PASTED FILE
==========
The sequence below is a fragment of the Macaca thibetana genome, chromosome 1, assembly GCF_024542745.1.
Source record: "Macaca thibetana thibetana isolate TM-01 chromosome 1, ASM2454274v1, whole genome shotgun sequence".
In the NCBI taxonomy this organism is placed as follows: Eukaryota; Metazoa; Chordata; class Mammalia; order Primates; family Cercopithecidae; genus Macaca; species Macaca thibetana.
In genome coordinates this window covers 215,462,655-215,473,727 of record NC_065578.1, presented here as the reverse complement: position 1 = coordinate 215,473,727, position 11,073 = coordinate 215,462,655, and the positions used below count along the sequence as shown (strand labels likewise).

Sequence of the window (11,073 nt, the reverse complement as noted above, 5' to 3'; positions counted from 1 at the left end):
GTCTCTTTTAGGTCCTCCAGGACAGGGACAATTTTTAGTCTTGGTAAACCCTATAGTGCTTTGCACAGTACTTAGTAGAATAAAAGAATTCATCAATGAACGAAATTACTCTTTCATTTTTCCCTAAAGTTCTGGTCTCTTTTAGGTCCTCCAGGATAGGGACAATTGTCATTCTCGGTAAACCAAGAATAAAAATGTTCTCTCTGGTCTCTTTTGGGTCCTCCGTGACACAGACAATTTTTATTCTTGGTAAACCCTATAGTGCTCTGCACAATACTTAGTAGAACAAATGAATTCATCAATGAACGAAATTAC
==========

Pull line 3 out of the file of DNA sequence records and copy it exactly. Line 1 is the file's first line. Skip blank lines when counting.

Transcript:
In the NCBI taxonomy this organism is placed as follows: Eukaryota; Metazoa; Chordata; class Mammalia; order Primates; family Cercopithecidae; genus Macaca; species Macaca thibetana.